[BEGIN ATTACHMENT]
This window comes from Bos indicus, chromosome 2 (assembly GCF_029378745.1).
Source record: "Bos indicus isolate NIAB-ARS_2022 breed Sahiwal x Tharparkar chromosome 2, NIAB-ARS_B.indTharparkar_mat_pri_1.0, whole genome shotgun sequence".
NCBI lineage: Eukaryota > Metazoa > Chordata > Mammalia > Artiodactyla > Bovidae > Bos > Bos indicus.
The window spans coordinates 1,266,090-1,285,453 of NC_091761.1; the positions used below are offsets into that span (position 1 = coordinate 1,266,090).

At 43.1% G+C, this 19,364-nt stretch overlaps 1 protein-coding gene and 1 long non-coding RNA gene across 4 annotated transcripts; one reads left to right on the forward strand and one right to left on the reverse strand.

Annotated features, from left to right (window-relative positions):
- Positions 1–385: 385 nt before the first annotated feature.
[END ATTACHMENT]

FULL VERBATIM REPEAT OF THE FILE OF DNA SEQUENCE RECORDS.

This window comes from Bos indicus, chromosome 2 (assembly GCF_029378745.1).
Source record: "Bos indicus isolate NIAB-ARS_2022 breed Sahiwal x Tharparkar chromosome 2, NIAB-ARS_B.indTharparkar_mat_pri_1.0, whole genome shotgun sequence".
NCBI lineage: Eukaryota > Metazoa > Chordata > Mammalia > Artiodactyla > Bovidae > Bos > Bos indicus.
The window spans coordinates 1,266,090-1,285,453 of NC_091761.1; the positions used below are offsets into that span (position 1 = coordinate 1,266,090).

At 43.1% G+C, this 19,364-nt stretch overlaps 1 protein-coding gene and 1 long non-coding RNA gene across 4 annotated transcripts; one reads left to right on the forward strand and one right to left on the reverse strand.

Annotated features, from left to right (window-relative positions):
- Positions 1–385: 385 nt before the first annotated feature.